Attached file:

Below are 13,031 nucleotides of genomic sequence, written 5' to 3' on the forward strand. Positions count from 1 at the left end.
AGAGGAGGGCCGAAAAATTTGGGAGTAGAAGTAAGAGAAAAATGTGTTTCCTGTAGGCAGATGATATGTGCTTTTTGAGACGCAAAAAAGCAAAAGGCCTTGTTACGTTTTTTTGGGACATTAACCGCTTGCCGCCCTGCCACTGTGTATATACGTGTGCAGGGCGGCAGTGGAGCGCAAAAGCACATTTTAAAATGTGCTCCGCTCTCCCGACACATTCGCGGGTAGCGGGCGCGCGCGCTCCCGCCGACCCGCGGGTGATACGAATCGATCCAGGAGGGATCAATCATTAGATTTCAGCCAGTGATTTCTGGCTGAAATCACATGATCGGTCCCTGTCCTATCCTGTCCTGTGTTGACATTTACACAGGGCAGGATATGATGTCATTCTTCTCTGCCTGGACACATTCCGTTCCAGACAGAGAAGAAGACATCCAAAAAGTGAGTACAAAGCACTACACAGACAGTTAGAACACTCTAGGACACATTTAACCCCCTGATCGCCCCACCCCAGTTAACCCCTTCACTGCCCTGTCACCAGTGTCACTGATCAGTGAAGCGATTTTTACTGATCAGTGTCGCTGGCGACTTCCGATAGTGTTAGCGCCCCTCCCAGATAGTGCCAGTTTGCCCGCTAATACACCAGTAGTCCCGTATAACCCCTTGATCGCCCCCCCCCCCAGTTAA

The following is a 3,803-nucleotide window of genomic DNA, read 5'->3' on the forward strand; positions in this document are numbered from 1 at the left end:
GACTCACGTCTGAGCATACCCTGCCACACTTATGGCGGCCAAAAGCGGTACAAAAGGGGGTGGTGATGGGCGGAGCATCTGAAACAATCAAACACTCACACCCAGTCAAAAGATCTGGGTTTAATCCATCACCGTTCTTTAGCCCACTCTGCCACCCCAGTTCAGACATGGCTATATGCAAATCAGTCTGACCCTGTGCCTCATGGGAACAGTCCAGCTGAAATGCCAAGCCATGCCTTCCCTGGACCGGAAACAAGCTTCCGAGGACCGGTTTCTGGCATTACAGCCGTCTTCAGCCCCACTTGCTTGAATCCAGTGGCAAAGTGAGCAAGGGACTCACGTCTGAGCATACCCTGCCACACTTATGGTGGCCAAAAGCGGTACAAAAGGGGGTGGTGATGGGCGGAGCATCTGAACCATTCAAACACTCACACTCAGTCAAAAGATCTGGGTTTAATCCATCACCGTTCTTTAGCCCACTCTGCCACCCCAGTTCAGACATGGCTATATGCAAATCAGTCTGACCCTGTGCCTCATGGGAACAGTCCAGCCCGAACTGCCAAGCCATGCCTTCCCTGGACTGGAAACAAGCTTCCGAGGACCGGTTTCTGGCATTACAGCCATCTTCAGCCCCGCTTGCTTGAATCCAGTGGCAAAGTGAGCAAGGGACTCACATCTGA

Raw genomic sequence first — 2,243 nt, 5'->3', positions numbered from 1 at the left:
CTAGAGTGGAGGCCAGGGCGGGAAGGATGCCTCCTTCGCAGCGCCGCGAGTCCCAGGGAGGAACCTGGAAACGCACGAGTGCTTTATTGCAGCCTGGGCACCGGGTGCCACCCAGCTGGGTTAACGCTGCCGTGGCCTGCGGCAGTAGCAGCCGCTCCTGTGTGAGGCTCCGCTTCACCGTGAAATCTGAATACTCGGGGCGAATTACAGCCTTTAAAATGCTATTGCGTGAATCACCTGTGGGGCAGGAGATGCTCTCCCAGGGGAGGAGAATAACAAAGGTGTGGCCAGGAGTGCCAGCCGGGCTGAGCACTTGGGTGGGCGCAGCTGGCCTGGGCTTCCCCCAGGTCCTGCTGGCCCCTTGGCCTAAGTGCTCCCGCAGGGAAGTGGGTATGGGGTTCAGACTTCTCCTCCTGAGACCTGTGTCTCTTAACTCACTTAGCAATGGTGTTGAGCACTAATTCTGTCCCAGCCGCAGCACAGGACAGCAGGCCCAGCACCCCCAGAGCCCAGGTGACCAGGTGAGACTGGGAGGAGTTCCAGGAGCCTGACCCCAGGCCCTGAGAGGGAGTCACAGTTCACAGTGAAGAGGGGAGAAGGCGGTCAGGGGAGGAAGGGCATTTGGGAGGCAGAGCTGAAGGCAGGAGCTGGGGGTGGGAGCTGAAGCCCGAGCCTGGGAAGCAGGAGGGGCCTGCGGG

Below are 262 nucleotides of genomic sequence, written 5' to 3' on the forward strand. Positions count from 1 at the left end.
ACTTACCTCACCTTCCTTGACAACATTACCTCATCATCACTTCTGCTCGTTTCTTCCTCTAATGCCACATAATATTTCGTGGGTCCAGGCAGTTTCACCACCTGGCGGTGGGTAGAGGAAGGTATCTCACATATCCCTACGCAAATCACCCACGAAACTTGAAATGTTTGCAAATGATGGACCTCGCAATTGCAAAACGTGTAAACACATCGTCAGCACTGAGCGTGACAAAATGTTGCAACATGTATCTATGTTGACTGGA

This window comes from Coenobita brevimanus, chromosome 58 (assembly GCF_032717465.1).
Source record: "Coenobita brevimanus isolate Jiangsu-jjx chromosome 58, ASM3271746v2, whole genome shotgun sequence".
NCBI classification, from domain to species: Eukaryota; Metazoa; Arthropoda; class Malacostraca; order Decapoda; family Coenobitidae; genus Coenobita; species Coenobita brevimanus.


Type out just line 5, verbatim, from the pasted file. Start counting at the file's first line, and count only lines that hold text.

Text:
Raw genomic sequence first — 2,243 nt, 5'->3', positions numbered from 1 at the left: